Work with interactive mapping tools from across the Census Bureau.
Collection of audio features and sound bites.
The Census Bureau packages data and information into easy-to-understand visuals.
Browse Census Bureau images.
Read briefs and reports from Census Bureau experts.
Watch Census Bureau vignettes, testimonials, and video files.
Read research analyses from Census Bureau experts.
Developer portal to access services and documentation for the Census Bureau's APIs.
Explore Census Bureau data on your mobile device with interactive tools.
Find a multitude of DVDs, CDs and publications in print by topic.
These external sites provide more data.
Download extraction tools to help you get the in-depth data you need.
Explore Census data with interactive visualizations covering a broad range of topics.
How we provide the best mix of timeliness, relevancy, quality, and cost for the data we collect.
Learn about other opportunities to collaborate with us.
Explore the rich historical background of an organization with roots almost as old as the nation.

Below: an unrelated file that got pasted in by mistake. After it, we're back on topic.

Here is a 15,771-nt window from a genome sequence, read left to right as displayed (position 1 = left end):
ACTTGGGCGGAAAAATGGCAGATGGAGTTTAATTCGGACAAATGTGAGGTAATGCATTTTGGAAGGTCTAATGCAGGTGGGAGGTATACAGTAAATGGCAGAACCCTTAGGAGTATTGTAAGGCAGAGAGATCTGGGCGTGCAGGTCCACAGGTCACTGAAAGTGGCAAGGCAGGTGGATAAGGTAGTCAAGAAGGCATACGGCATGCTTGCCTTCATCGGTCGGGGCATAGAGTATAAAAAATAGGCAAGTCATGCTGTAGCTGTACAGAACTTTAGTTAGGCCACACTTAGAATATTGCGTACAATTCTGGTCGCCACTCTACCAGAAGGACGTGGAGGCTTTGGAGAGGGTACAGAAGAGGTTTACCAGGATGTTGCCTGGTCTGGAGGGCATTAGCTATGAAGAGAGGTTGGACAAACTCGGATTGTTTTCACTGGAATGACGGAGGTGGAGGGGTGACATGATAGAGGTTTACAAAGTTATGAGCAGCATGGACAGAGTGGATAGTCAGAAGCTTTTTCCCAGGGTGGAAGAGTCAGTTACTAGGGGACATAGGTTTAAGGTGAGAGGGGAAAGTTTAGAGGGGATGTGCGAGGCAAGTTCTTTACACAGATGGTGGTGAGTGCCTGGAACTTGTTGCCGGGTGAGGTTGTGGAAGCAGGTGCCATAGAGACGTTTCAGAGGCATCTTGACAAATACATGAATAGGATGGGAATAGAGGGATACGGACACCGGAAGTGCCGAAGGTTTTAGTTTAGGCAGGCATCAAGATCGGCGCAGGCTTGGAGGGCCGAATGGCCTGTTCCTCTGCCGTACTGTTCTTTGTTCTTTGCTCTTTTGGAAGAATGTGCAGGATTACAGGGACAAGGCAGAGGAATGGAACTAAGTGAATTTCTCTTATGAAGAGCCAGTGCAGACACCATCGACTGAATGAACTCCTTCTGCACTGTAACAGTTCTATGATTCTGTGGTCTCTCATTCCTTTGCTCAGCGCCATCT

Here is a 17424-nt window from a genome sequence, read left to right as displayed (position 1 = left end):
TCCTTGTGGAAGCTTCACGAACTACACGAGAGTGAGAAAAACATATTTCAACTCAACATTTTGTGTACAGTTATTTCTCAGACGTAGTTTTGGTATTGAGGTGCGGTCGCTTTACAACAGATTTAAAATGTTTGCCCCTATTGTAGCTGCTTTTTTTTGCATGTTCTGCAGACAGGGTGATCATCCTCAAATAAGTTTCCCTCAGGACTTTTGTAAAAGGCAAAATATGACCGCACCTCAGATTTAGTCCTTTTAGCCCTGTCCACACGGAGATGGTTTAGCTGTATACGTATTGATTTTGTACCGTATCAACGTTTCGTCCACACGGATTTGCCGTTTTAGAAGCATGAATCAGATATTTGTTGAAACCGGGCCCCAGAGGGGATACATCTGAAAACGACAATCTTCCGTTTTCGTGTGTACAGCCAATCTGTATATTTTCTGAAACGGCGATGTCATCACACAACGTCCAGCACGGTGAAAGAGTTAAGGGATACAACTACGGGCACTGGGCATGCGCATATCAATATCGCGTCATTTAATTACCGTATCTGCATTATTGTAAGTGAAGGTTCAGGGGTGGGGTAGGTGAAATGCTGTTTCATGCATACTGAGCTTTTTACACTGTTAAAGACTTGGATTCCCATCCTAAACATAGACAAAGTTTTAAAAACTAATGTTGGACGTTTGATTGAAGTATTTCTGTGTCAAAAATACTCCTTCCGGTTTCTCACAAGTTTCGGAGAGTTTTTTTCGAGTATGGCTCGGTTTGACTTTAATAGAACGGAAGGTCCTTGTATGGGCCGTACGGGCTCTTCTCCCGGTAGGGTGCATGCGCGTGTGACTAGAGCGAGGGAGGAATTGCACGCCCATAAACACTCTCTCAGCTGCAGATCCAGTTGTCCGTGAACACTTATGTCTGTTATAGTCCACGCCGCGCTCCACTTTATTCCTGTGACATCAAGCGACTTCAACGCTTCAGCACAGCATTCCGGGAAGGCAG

Explore prospective positions available at the Census Bureau.
Explore Census programs targeted for particular needs.
Discover the latest in Census Bureau data releases, reports, and events.
The Census Bureau's Director writes on how we measure America's people, places and economy.
Find interesting and quirky statistics regarding national celebrations and major events.
Listen to audio files on fun facts, historical figures, and celebrations of the month.
Find media toolkits, advisories, and all the latest Census news.
See what's coming up in releases and reports.
For most of the United States, "Census Day" for the 1980 enumeration was April 1, 1980. As in past censuses, all questionnaires were to be completed giving information as of that date, regardless of when the form was actually completed.
The use of a mailout/mailback questionnaires in 1970 had proven successful and eased the follow-up operation burden. Furthermore, tests during the 1970 census indicated the feasibility of administering a mailout/mailback census in rural areas and small towns. As a result, the census areas receiving questionnaire by mail in 1980 covered 95.5 percent of the United States population.